Alan Lorenz, MD

Alan Lorenz, MD was born in Madison, Wisconsin, migrated west for college at Stanford, and then worked at the nearby Palo Alto VA Hospital as a psychiatric nursing assistant, while doing graduate work in psychology. He returned to Madison for Medical School, then moved to Rochester, New York for residency in Family Medicine, fellowship in Family Systems, and training as a Family Therapist. After finishing training, he worked in a small, rural, upstate practice in Palmyra, New York. Active with the Society of Teachers of Family Medicine, he chaired the Families & Health Conference, then taught in the residency for ten years seeing medical patients and teaching psychosocial skills. Following this, he worked at the University of Rochester University Health Service seeing the students, faculty, and staff – including many health professionals. He now sees patients at the Rochester Institute of Technology in Rochester, New York. He helped found the Collaborative Family Healthcare Association, is a Wingspread Honoree of that organization, and is the incoming Chair of the Mental Health Section of the American College Health Association. He has co-authored two books: Models of Collaboration, and the acclaimed Family-Oriented Primary Care. He has authored dozens of articles, book chapters, and made numerous presentations to local, national and international audiences. For fun, he likes to read, travel, play ultimate Frisbee and do extreme skiing.

IIBHN 2020 Presentation(s):

Core Concepts for Family-Oriented Integrated Care

Learning Objectives:

  • Attendees will be able to locate themselves on Doherty and Baird’s levels of family involvement, and set a goal for where they would like to be.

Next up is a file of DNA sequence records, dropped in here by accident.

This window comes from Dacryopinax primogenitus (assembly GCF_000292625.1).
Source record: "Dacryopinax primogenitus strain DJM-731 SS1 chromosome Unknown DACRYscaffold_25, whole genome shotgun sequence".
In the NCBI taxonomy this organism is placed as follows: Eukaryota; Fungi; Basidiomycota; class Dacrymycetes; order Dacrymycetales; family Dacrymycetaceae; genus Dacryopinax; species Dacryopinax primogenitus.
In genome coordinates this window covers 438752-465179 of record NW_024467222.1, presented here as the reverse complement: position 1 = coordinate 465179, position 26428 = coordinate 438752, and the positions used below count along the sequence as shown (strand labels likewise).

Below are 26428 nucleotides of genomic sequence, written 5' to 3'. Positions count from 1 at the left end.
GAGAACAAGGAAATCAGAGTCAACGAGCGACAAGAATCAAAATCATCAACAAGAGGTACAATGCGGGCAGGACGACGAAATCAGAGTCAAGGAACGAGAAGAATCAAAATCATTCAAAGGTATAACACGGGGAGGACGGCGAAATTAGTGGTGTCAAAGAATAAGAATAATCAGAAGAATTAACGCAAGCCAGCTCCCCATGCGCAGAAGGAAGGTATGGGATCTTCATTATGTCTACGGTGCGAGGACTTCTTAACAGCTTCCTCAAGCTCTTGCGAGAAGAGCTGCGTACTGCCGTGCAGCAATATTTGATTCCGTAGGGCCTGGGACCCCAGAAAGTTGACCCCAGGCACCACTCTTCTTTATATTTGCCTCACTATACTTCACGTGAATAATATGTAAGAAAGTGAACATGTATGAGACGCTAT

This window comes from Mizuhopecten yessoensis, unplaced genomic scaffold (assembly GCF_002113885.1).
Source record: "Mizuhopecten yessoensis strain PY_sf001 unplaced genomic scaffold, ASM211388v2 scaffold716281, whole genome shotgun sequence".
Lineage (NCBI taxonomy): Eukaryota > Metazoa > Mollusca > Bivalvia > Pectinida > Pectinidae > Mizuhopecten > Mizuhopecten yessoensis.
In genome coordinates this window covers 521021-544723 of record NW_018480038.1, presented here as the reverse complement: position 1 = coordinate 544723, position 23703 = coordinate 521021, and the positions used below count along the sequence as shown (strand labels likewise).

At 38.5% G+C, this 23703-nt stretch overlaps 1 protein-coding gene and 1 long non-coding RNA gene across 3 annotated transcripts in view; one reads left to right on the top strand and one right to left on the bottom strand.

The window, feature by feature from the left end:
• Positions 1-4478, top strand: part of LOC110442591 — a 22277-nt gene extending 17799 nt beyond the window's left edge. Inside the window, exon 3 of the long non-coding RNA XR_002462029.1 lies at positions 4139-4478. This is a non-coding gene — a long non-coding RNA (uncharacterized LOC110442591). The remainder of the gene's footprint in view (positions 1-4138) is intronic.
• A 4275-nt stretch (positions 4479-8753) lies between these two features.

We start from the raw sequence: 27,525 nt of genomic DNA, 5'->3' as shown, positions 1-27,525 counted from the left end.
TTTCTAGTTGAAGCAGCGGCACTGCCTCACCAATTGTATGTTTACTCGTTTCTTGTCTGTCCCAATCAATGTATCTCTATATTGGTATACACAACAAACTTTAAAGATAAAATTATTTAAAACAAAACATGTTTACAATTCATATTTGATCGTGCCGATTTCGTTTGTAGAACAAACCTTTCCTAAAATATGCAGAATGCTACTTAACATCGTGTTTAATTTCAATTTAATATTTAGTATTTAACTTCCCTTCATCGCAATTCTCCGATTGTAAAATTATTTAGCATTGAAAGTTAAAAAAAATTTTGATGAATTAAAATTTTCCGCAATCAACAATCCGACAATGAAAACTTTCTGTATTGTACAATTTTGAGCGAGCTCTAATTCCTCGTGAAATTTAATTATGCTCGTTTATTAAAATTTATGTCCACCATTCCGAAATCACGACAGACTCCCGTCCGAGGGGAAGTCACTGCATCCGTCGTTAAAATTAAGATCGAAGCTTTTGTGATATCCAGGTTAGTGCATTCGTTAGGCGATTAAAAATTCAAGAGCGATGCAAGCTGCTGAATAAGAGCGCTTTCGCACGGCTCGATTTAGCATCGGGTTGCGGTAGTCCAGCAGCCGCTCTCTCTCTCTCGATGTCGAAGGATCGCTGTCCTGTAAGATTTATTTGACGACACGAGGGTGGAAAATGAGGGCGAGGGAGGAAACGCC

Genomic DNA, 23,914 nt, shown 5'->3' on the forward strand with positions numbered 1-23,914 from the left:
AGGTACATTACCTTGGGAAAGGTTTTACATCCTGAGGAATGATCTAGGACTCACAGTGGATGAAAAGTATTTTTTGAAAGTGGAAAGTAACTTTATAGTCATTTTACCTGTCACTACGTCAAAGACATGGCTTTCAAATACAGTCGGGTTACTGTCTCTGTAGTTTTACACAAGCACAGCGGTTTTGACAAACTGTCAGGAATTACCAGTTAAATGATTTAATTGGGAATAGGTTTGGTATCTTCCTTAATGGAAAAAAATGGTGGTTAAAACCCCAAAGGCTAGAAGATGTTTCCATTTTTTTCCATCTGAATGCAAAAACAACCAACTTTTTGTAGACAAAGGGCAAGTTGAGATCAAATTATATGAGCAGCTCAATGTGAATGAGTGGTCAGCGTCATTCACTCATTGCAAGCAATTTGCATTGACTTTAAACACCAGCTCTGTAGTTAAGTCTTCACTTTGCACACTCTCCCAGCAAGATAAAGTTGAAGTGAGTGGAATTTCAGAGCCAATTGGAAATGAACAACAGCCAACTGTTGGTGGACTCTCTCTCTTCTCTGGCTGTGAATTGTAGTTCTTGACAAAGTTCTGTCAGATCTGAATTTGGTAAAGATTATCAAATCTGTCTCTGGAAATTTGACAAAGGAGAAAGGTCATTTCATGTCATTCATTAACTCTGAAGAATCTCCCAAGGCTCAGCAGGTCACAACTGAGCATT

• Attendees will be able to define core concepts in family-oriented integrated care, including: hierarchy, boundaries, roles, triangulation, enmeshment, disengagement, coalitions, and alliances, along with family patterns.
  • Attendees will improve their skill at obtaining family information and doing family assessment.

Engaging Family for Family-Oriented Integrated Care

Learning Objectives:

  • Attendees will engage in an exercise that promotes cultural competence and awareness of family of origin.
  • Attendees will learn specific questions that promote family engagement, review strategies to enlist families as allies, and have an opportunity to practice these questions and build these skills.

Medical Family Therapy

Learning Objectives:

  • Attendees will be able to describe both accelerating and inhibiting influences of the interaction between family life cycle and illness life cycle in terms of centripetal and centrifugal forces.
  • Attendees will learn to apply these concepts to a family consultation generated by an attendee.

Case Consultations for Family-Oriented Integrated Care

Learning Objectives:

  • Attendees will learn to apply sophisticated systems concepts to patients and families struggling with complex medical problems.
  • Attendees will diversify their skills in the care of high utilizers, somatization, child behavioral problems, and end of life.
Raoul RolfesAlan Lorenz, MD